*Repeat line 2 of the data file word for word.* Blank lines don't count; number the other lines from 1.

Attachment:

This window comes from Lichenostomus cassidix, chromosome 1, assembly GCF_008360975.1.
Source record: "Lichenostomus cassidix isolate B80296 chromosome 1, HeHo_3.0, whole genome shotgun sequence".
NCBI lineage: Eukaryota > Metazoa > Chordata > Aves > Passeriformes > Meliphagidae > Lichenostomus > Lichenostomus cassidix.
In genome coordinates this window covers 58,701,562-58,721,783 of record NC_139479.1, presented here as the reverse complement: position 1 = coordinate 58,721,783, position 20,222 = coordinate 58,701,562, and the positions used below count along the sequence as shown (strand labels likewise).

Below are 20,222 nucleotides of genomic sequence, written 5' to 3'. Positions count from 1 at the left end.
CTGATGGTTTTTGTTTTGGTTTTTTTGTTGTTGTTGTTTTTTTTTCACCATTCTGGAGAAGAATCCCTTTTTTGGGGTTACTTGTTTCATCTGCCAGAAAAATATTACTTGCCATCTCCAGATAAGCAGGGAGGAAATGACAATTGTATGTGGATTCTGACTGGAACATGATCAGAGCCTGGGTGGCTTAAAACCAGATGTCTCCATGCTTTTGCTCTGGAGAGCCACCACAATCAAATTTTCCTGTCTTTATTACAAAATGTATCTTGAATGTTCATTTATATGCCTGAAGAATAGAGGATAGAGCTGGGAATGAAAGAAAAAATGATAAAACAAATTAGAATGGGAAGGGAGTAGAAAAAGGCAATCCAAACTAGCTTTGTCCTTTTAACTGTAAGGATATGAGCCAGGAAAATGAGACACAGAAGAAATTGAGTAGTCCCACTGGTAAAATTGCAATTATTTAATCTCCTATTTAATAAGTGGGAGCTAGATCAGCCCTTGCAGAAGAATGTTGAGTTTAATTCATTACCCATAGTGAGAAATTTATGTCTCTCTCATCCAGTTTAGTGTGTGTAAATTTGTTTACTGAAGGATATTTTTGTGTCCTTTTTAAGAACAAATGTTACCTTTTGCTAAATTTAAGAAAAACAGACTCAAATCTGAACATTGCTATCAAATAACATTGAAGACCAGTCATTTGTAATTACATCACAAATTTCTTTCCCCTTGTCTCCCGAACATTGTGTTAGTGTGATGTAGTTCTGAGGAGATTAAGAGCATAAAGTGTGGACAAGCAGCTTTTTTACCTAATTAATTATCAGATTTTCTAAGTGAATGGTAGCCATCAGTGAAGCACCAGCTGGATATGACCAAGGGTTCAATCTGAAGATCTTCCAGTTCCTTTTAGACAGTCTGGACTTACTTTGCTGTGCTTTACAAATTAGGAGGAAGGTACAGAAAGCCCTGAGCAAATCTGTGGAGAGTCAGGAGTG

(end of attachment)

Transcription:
Source record: "Lichenostomus cassidix isolate B80296 chromosome 1, HeHo_3.0, whole genome shotgun sequence".